Austen in August – Wrap-up

I started off this month with a guest post at Roof Beam Reader where I talked about my three types of Janeites. I had a few books that I had been meaning to read and this seemed like a perfect excuse to read them, it turns out that I picked books that might just appeal to readers in any one of these three groups.

First up is the book for the “I’ll Read Anything” set.

Love is a Battlefield (Games of Love, #1)Love is a Battlefield by Tamara Morgan
My rating: 3 of 5 stars

It was a really cute read, but I don’t know if it impressed me enough to have me keep reading the series.  I originally decided to read it when I saw that Kate is a member of a Jane Austen Regency Reenactment Society. Or JARRS!

That being said there was just something about the story that didn’t work for me and I can’t even really put my finger on what it was, but there was just “something”. I feel like the problems the characters kept facing could have easily been solved with simple conversations, I tend to like when things are harder to solve and they really have to work at overcoming their problems.

For you “Inbetweeners” I would suggest the following two books.

The Three Weissmanns of WestportThe Three Weissmanns of Westport by Cathleen Schine

My rating: 3 of 5 stars

I’ll admit, I cheated. Since I was listening to this, I sought out reviews with spoilers so I could see where the story was heading because the first disc interested me, but I didn’t know if I wanted to keep listening. After reading the review with spoilers, I kept listening and I’m happy I did, this was a refreshing adaptation of Sense and Sensibility.

I’ll also admit that Sense and Sensibility is my least favorite Jane Austen work, I’ve read it once and will probably never force myself to read it again. So when I saw in the spoiler reviews that the plot doesn’t perfectly follow Jane’s tale, I knew it would be worth my time to finish listening to this story.

There were so many things that reflected Jane’s original work, yet changed them so they fit in with her (Schine) story. She changes up characters but has the fit perfectly into the rolls they are supposed to play that you can’t help but just go along for the delightful ride this story turns out to be!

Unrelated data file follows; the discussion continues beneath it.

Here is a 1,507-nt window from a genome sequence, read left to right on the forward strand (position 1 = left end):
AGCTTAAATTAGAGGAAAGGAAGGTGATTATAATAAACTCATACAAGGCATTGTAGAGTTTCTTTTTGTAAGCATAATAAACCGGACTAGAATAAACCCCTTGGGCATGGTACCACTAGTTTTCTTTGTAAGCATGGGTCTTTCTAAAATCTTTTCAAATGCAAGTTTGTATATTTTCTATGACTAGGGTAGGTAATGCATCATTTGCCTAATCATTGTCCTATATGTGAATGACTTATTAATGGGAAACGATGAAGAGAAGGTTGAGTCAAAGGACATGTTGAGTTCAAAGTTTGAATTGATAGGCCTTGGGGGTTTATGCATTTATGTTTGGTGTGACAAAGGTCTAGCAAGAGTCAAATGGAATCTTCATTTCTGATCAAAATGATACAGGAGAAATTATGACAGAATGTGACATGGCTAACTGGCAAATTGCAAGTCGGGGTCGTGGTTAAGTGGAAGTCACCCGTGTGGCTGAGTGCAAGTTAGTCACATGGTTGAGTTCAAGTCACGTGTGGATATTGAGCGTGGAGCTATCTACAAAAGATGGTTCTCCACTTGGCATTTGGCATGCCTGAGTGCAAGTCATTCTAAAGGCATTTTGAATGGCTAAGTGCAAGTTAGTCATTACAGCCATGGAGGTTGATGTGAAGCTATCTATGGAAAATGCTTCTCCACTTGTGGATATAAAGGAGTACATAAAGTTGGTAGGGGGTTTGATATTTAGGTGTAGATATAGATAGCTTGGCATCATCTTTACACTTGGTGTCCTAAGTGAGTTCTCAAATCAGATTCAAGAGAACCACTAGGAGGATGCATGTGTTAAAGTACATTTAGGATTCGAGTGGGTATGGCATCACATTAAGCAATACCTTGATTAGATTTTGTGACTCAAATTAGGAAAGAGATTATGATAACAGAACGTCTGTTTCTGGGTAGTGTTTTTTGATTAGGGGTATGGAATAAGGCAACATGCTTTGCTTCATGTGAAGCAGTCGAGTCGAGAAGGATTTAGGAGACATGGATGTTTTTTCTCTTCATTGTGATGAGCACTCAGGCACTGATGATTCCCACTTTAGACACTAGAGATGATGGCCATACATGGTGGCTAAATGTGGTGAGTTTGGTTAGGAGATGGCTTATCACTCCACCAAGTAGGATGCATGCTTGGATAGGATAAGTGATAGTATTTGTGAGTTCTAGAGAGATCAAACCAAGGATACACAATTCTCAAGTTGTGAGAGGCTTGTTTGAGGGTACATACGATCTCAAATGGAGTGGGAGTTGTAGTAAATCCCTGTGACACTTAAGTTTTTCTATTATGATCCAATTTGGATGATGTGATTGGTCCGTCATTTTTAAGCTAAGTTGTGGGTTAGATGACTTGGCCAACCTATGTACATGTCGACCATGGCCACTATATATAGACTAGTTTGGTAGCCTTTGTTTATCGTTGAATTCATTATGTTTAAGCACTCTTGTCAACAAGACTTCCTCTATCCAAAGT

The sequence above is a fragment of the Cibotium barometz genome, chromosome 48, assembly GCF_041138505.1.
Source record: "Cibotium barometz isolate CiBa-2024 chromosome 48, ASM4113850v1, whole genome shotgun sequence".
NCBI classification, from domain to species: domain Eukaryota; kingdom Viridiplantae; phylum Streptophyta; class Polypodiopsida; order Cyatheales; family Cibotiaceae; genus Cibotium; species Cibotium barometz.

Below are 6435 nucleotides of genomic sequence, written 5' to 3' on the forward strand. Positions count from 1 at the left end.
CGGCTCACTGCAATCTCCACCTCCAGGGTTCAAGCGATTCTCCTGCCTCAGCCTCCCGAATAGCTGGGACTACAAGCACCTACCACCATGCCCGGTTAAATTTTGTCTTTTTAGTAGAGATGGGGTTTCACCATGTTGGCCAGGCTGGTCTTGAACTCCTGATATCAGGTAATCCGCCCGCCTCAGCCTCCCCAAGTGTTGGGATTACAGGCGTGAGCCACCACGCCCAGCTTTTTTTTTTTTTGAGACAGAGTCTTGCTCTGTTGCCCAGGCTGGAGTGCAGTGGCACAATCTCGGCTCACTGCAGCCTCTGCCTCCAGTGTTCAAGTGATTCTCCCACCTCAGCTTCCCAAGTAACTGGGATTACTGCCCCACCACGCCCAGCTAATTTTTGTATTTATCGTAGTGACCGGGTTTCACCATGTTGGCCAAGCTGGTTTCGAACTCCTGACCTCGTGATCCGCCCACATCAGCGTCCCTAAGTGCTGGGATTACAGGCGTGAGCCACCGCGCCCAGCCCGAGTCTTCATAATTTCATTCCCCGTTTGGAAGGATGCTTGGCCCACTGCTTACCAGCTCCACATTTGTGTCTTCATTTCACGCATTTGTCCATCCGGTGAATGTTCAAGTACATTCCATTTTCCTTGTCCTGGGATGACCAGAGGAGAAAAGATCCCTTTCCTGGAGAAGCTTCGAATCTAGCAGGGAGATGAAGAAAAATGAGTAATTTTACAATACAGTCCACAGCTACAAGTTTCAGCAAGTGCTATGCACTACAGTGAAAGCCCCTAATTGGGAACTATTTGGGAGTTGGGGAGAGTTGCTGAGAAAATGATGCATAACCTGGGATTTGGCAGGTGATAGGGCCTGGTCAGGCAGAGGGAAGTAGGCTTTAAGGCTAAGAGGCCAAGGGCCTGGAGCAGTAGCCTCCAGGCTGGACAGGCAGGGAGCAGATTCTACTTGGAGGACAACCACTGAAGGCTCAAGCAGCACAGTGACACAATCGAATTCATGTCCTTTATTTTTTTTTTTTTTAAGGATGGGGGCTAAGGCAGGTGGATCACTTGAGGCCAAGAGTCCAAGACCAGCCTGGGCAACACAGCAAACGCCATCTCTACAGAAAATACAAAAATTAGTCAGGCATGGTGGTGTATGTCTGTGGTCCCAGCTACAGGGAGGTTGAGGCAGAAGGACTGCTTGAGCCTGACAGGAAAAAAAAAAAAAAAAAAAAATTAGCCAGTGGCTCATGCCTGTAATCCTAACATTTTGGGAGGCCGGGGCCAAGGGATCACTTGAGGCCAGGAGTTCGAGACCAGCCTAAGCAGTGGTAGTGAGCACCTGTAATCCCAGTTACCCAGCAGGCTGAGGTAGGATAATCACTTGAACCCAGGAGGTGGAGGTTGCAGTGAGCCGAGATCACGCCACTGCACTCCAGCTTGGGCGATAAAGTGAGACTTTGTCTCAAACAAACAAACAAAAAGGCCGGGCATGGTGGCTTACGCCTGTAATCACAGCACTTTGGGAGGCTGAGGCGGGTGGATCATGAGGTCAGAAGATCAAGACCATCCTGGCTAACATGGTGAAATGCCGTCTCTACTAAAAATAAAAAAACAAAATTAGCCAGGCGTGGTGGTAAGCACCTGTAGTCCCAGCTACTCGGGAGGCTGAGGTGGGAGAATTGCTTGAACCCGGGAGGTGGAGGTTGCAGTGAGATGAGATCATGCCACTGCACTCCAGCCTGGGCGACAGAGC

CLICK HERE FOR FULL REVIEW WITH SPOILERS

Fitzwilliam Darcy, Rock StarFitzwilliam Darcy, Rock Star by Heather Lynn Rigaud
My rating: 4 of 5 stars

As I finished this book I found myself surprised by how much I enjoyed reading it and how much I liked it. I normally do not like these modern day adaptions of Jane Austen stories, but this one was different.

To start, I was pulled in my the cover first and the premise second.  Darcy as a rock star? I can read that! I liked the changes in the story to fit the plot of this book.

As others have noted there were editing flaws with the book and there were a few sections that I had to reread because of the changing POV, that kept this from being a 5 star book.

CLICK HERE FOR FULL REVIEW

For you “Purists” and really for any one, I would suggest.

The Jane Austen Guide to Life: Thoughtful Lessons for the Modern WomanThe Jane Austen Guide to Life: Thoughtful Lessons for the Modern Woman by Lori  Smith

My rating: 3 of 5 stars

As with any interpretation of an author’s work, Lori Smith uses what we know about Jane from her letters and those of her family to advise us on how Jane might advise us to live our lives. She uses examples from the books and it makes a nice little, light advice book.

I have had one little problem with the book and it’s kind of had me question some other information in the book. Lori Smith writes

“Compared to Austen, we are a generation of hopeless romantics, just waiting to catch sight of the right person and fall head over heels into lifelong happiness. We may be surprised — Austen wouldn’t have any of that. Actually, she doesn’t give us any successful stories of love at first sight. (45)”

I think that’s wrong, I think Jane and Bingley were a successful love at first sight relationship, and through a discussion on Facebook (CNJ-JASNA) we think there are more.

That being said, there was a lot of nice information and ideas that we could think about incorporating into our lives.

All Roads Lead to Austen: A Yearlong Journey with JaneAll Roads Lead to Austen: A Yearlong Journey with Jane by Amy Elizabeth Smith

My rating: 5 of 5 stars

I honestly can’t think of anything to write besides that I loved this book!

Amy E. Smith spent a year touring South America. She visited 6 countries and hosted a number of reading groups to discuss Jane Austen and her works. She didn’t cover all six novels, the discussions she had with those she did were wonderful. During her travels she meets new friends, experiences new things, and gets sucked into the culture and the uniqueness that makes up these countries. She also has her own love story.

If I was the kind of person that marked up a book, there would have been so many great passages underlined or highlighted. I really think I’ll be rereading this book again.

View all my reviews

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